At my workplace, we had an outbreak of norovirus last week.  If you aren’t familiar, it’s a VERY unpleasant GI infection.  If you are familiar, you know VERY unpleasant is probably an understatement 🙂  When one of my co-workers was asking what she should do to feel better, this smoothie, full of protein, fruit, veggies and fluids, immediately came to mind.

I have the great fortune of working in a university research department with a metabolic kitchen, and a cook who has worked in that kitchen for something like 30 years.  His collection of research-based recipes is incredible- he has a recipe for just about every kind of ailment.  He told me about this smoothie recipe he had made for some research subjects using coconut milk.  Sounded yummy to me!

The research doctor in charge of the study with the delicious smoothies was Terry Wahls, who used a research-based diet to treat her own multiple sclerosis.  She was in a wheelchair to begin with, and now she walks without assistance!  I’m told that she is now testing the diet on subjects with multiple sclerosis and also on people with a variety of other autoimmune and neurological diseases.  I have read her book, The Wahls Protocol.  The diet is quite strict and I don’t think I would be able to follow it unless I were seriously ill myself.  However, I decided to incorporate some elements of it into my daily routine.  Eating more berries, dark leafy greens, and fewer refined carbs is probably a good idea for anyone.  Plus, any excuse to eat more coconut 😉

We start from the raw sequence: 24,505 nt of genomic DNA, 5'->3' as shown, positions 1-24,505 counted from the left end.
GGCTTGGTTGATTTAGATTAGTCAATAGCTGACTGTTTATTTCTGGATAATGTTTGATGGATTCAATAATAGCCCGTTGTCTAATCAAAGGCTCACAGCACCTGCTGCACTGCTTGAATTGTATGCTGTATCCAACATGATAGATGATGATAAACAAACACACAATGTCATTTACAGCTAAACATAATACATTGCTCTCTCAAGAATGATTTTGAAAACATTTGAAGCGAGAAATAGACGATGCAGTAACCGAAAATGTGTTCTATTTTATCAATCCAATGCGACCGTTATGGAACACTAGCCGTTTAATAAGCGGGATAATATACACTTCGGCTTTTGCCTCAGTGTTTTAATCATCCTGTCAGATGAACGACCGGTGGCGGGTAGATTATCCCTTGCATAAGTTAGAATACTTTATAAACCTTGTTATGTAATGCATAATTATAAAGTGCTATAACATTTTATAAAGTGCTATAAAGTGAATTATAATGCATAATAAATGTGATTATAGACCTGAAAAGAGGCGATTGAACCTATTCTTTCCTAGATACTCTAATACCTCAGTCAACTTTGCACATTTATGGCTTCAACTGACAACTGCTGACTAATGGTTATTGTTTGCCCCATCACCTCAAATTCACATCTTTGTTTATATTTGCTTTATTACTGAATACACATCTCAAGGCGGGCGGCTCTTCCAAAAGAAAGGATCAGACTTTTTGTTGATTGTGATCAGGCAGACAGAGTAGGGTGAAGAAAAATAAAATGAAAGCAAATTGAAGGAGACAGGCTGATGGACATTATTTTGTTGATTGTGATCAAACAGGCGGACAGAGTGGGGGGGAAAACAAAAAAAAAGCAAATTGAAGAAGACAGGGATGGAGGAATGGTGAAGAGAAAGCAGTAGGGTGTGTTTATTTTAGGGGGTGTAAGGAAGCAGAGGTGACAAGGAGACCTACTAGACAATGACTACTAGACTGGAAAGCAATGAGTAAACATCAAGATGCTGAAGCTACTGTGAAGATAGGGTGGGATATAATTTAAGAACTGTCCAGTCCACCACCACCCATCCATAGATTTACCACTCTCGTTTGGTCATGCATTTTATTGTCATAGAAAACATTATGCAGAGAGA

I started adding coconut milk to my regular smoothie recipe after hearing about the research kitchen recipe mostly because it just sounded really tasty.  However, science has shown that you do need to eat some fat with your vegetables to absorb the nutrients they provide.  More about that here.  If you aren’t a fan of coconut, avocado is a good smoothie additive as well, but not as convenient since cut avocados turn brown on you.  Also, my recipe is not paleo since I use Greek yogurt for protein, but it would be quite easy to adapt this to a paleo diet by either leaving out the yogurt or replacing it with a paleo protein supplement.

 

Green Coconut Smoothie

  • 1 cup frozen mango
  • 1 peach, pitted
  • 1 cup unflavored Greek yogurt
  • 1.5 cups coconut water
  • 0.5 cup coconut milk
  • 1 handful fresh spinach
  • 1 t vanilla

Place all ingredients in blender.  Blend on high until smooth.  Serve immediately.  Makes about 1 liter.